UFOs and Civilized Behavior has a feature it calls the "SETI Channel" that presents articles or essays concerned with some aspect of the search for extraterrestrial intelligence. It's a good feature. If I ran a cable science network, I'd make it a regular documentary series. Often, the writer of the articles is Dr. Seth Shostak, senior astronomer of the SETI Institute. This week, for example, Dr. Shostak discusses the abuse he regularly takes from UFO investigators and believers.

As noted in this blog, Larry King's talk show ran a series of programs focusing on UFOs in July. Dr. Shostak played the skeptic on at least two of the programs. In his SETI Channel article, he complains about how he and Bill Nye were treated on the show, and about how he gets abusive emails from the UFO community. He has a point. The King shows did degenerate into personal remarks against Shostak and Nye at times. However, that has become the nature of such shows. When several people are trying to be heard at once, you'll likely get frustrated people saying things they shouldn't. That's what passes for good television these days. That's why Mr. King didn't try too terribly hard to cut the potshots. TV people, seemingly, crave confluct as vampires need warm blood. If Shostak and Nye don't understand that, perhaps they should limit their appearances to more controlled situations.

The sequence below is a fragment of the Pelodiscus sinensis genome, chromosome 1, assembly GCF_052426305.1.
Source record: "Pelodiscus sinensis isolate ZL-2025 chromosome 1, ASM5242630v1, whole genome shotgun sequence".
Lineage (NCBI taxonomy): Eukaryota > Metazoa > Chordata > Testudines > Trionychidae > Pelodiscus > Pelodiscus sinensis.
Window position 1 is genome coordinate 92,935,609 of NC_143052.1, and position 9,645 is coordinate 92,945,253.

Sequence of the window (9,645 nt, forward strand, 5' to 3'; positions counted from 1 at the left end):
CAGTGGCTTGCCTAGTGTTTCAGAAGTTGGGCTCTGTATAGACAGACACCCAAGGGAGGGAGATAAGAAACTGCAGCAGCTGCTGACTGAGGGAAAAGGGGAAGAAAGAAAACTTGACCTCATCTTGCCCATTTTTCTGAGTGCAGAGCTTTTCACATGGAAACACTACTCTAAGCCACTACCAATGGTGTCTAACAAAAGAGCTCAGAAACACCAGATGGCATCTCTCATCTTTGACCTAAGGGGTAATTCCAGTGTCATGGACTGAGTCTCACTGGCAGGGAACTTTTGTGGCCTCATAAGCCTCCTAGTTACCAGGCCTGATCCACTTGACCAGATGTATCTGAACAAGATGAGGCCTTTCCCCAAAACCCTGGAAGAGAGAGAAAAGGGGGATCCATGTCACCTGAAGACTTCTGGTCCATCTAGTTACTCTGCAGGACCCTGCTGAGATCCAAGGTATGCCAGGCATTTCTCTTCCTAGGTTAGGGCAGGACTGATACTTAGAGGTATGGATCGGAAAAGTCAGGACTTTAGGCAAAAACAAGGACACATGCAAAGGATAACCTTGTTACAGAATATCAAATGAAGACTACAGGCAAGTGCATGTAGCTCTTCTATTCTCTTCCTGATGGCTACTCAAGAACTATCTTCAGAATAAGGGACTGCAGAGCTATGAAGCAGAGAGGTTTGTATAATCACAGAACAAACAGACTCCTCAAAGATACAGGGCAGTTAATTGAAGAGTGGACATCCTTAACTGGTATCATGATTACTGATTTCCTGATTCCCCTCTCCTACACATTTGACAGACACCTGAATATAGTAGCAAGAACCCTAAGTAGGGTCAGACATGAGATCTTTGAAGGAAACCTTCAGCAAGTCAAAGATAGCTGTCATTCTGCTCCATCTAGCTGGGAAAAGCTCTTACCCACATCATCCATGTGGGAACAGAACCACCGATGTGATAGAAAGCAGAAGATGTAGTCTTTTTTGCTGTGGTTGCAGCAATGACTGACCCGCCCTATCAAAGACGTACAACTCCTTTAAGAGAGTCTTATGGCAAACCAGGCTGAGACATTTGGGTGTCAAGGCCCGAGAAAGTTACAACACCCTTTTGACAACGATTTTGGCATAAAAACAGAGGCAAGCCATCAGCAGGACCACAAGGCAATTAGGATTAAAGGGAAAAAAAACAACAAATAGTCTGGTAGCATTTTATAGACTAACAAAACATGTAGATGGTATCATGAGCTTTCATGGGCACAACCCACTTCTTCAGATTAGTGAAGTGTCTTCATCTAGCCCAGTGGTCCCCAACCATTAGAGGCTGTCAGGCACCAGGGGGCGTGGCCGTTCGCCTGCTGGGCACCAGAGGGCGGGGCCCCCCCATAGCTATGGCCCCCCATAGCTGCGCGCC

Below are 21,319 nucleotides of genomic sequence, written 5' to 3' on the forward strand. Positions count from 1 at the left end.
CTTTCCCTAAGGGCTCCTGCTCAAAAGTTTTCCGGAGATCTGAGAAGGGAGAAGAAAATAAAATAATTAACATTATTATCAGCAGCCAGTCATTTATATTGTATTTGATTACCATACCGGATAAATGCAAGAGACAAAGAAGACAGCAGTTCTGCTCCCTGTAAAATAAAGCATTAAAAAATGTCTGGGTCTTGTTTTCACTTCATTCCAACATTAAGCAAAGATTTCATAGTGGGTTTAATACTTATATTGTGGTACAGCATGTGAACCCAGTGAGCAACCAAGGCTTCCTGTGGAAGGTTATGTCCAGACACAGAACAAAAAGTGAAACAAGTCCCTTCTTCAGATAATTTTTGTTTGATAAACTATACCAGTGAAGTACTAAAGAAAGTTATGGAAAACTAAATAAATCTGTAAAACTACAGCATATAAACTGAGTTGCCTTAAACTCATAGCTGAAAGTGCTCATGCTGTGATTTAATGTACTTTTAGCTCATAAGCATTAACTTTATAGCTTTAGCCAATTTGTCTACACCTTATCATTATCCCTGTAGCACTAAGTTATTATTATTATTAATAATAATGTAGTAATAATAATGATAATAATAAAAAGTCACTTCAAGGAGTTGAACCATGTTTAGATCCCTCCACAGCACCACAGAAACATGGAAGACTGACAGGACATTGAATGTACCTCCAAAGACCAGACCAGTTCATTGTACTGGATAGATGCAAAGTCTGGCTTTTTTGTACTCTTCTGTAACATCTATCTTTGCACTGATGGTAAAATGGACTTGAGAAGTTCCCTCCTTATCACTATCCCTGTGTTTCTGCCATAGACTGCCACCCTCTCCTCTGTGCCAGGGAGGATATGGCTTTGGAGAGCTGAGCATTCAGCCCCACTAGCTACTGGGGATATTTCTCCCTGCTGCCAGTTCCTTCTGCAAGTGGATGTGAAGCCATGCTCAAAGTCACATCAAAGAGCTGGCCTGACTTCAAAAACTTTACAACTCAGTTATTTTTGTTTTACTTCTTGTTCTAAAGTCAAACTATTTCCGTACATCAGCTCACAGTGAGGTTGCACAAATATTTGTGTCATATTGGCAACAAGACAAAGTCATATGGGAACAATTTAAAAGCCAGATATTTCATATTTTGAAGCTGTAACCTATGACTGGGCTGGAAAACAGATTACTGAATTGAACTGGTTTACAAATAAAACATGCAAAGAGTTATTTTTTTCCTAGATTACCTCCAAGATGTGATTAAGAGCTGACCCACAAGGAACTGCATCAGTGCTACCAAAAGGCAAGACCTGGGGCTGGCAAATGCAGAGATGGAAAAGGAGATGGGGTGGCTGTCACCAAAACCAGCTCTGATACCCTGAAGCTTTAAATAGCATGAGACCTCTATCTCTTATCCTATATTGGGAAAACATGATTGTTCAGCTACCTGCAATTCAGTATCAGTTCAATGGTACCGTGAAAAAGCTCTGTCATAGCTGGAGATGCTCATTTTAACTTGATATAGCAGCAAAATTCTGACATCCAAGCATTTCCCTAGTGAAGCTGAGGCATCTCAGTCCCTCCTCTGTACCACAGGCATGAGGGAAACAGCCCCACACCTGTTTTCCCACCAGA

Dr. Shostak also notes in his article that he can understand the frustrations of UFO investigators who feel their work is not taken seriously by reputable scientists. Mainstream science points out that sixty years after Roswell no physical evidence has ever been brought forward by ufologists. That is true, but it's also true that we don't know what might be turned up if more scientists put more time, energy, and resources into trying to settle this matter once and for all. Ufologists say they have some strong cases. Start there. See what happens.

Wednesday, August 6, 2008

Obama's Space Plans

Speaking to voters along Florida's Space Coast recently, Sen. Barack Obama pledged to build the spacecraft and launcher of the new Constellation program and seek to narrow the time gap between the last shuttle flight and the first Constellation flight, even if that might mean additional shuttle flights. He also said he wanted to use ISS "intelligently" and give NASA a mission that would once again "inspire" the world.